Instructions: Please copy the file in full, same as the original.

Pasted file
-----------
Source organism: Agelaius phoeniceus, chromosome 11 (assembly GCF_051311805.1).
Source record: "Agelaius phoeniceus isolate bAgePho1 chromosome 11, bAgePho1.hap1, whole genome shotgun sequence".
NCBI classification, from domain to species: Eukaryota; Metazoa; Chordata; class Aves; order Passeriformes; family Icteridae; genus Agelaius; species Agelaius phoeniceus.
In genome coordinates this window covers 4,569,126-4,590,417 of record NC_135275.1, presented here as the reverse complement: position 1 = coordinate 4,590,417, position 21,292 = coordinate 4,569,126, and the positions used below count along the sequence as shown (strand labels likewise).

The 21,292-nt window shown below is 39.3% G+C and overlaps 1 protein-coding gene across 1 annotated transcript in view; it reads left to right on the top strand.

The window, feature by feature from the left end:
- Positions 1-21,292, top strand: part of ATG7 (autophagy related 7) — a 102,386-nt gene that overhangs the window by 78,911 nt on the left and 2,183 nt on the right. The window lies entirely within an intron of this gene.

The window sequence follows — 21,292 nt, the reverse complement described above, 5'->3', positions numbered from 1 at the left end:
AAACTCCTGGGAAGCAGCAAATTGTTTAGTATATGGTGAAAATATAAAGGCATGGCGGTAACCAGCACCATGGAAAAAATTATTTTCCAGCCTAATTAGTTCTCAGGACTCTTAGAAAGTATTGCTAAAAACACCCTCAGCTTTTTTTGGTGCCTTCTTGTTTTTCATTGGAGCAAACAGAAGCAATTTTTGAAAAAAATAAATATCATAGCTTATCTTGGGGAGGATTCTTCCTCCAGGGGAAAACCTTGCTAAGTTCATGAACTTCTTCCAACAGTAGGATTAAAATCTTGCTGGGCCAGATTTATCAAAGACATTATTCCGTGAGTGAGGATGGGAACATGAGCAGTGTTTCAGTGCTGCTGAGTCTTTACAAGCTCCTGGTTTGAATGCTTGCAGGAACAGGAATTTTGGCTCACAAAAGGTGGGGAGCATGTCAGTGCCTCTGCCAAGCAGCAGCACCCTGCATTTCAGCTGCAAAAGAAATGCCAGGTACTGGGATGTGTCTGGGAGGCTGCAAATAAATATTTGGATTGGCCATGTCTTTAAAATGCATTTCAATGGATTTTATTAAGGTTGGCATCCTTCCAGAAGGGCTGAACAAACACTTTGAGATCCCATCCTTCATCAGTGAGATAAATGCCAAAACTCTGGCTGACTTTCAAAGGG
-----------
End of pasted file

Source organism: Agelaius phoeniceus, chromosome 11 (assembly GCF_051311805.1).
Source record: "Agelaius phoeniceus isolate bAgePho1 chromosome 11, bAgePho1.hap1, whole genome shotgun sequence".
NCBI classification, from domain to species: Eukaryota; Metazoa; Chordata; class Aves; order Passeriformes; family Icteridae; genus Agelaius; species Agelaius phoeniceus.
In genome coordinates this window covers 4,569,126-4,590,417 of record NC_135275.1, presented here as the reverse complement: position 1 = coordinate 4,590,417, position 21,292 = coordinate 4,569,126, and the positions used below count along the sequence as shown (strand labels likewise).

The 21,292-nt window shown below is 39.3% G+C and overlaps 1 protein-coding gene across 1 annotated transcript in view; it reads left to right on the top strand.

The window, feature by feature from the left end:
- Positions 1-21,292, top strand: part of ATG7 (autophagy related 7) — a 102,386-nt gene that overhangs the window by 78,911 nt on the left and 2,183 nt on the right. The window lies entirely within an intron of this gene.

The window sequence follows — 21,292 nt, the reverse complement described above, 5'->3', positions numbered from 1 at the left end:
AAACTCCTGGGAAGCAGCAAATTGTTTAGTATATGGTGAAAATATAAAGGCATGGCGGTAACCAGCACCATGGAAAAAATTATTTTCCAGCCTAATTAGTTCTCAGGACTCTTAGAAAGTATTGCTAAAAACACCCTCAGCTTTTTTTGGTGCCTTCTTGTTTTTCATTGGAGCAAACAGAAGCAATTTTTGAAAAAAATAAATATCATAGCTTATCTTGGGGAGGATTCTTCCTCCAGGGGAAAACCTTGCTAAGTTCATGAACTTCTTCCAACAGTAGGATTAAAATCTTGCTGGGCCAGATTTATCAAAGACATTATTCCGTGAGTGAGGATGGGAACATGAGCAGTGTTTCAGTGCTGCTGAGTCTTTACAAGCTCCTGGTTTGAATGCTTGCAGGAACAGGAATTTTGGCTCACAAAAGGTGGGGAGCATGTCAGTGCCTCTGCCAAGCAGCAGCACCCTGCATTTCAGCTGCAAAAGAAATGCCAGGTACTGGGATGTGTCTGGGAGGCTGCAAATAAATATTTGGATTGGCCATGTCTTTAAAATGCATTTCAATGGATTTTATTAAGGTTGGCATCCTTCCAGAAGGGCTGAACAAACACTTTGAGATCCCATCCTTCATCAGTGAGATAAATGCCAAAACTCTGGCTGACTTTCAAAGGG